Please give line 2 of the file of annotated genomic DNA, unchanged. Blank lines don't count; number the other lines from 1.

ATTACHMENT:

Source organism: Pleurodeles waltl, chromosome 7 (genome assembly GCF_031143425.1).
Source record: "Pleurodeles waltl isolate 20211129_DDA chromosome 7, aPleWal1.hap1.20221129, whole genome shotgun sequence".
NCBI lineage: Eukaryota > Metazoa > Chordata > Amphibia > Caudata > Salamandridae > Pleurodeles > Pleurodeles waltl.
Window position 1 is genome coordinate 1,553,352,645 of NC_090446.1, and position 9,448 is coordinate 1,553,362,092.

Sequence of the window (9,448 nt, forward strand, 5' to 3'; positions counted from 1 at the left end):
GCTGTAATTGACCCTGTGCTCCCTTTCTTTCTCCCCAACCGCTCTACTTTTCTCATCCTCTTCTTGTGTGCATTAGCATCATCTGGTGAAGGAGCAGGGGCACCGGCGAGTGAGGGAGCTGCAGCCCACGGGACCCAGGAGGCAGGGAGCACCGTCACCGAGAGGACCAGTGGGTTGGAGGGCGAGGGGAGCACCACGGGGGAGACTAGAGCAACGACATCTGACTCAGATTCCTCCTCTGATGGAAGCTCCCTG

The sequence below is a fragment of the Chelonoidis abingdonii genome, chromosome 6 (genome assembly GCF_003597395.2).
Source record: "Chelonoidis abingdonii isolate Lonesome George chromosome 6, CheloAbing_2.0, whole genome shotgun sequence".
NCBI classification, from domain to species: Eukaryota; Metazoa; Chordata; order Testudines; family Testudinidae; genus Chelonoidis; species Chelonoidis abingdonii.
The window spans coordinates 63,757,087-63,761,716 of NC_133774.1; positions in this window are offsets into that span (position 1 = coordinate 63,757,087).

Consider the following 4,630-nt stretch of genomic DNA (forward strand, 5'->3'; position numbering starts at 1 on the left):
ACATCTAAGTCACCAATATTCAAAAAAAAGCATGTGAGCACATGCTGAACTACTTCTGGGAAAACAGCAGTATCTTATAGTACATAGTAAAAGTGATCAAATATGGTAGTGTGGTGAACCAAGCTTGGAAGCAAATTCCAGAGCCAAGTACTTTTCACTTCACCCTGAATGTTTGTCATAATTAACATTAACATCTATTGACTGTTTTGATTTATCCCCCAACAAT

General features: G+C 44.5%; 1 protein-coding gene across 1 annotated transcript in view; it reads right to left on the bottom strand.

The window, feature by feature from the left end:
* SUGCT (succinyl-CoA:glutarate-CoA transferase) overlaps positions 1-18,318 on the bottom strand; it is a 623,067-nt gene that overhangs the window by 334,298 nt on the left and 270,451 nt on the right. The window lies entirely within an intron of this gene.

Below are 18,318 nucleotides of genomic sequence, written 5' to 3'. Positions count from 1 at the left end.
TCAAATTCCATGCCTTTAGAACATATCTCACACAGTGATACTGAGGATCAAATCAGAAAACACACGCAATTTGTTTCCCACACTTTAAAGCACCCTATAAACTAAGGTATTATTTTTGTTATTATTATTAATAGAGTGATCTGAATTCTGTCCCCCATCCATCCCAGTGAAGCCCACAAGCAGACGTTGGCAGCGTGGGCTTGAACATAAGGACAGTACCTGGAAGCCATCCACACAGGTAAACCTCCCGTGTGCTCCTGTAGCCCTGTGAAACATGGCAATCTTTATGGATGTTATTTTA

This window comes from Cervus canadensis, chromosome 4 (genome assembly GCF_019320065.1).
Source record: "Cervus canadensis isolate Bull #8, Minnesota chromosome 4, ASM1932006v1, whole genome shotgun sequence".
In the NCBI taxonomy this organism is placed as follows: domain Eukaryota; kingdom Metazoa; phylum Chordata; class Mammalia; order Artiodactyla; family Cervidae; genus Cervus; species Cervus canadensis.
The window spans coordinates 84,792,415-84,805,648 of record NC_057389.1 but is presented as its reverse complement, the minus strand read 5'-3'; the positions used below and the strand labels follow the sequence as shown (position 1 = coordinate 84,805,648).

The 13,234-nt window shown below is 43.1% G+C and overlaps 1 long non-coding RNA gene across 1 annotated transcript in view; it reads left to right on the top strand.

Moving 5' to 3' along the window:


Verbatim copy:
Source record: "Pleurodeles waltl isolate 20211129_DDA chromosome 7, aPleWal1.hap1.20221129, whole genome shotgun sequence".